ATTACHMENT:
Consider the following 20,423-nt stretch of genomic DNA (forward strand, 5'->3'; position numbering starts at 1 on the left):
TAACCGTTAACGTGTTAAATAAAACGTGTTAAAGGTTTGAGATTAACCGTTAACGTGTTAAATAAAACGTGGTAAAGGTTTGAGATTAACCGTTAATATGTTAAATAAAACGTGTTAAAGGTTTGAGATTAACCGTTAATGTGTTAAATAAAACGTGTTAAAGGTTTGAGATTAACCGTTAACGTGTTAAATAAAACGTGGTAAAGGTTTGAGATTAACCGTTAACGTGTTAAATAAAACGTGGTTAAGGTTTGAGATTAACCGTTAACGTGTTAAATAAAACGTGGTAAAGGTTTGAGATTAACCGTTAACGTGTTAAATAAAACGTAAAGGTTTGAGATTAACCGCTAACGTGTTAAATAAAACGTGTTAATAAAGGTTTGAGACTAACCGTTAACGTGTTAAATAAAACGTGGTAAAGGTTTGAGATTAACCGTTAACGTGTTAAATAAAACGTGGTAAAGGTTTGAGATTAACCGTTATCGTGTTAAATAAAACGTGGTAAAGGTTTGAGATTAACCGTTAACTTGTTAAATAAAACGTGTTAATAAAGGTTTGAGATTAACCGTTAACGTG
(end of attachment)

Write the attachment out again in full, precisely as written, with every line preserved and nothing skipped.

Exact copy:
Consider the following 20,423-nt stretch of genomic DNA (forward strand, 5'->3'; position numbering starts at 1 on the left):
TAACCGTTAACGTGTTAAATAAAACGTGTTAAAGGTTTGAGATTAACCGTTAACGTGTTAAATAAAACGTGGTAAAGGTTTGAGATTAACCGTTAATATGTTAAATAAAACGTGTTAAAGGTTTGAGATTAACCGTTAATGTGTTAAATAAAACGTGTTAAAGGTTTGAGATTAACCGTTAACGTGTTAAATAAAACGTGGTAAAGGTTTGAGATTAACCGTTAACGTGTTAAATAAAACGTGGTTAAGGTTTGAGATTAACCGTTAACGTGTTAAATAAAACGTGGTAAAGGTTTGAGATTAACCGTTAACGTGTTAAATAAAACGTAAAGGTTTGAGATTAACCGCTAACGTGTTAAATAAAACGTGTTAATAAAGGTTTGAGACTAACCGTTAACGTGTTAAATAAAACGTGGTAAAGGTTTGAGATTAACCGTTAACGTGTTAAATAAAACGTGGTAAAGGTTTGAGATTAACCGTTATCGTGTTAAATAAAACGTGGTAAAGGTTTGAGATTAACCGTTAACTTGTTAAATAAAACGTGTTAATAAAGGTTTGAGATTAACCGTTAACGTG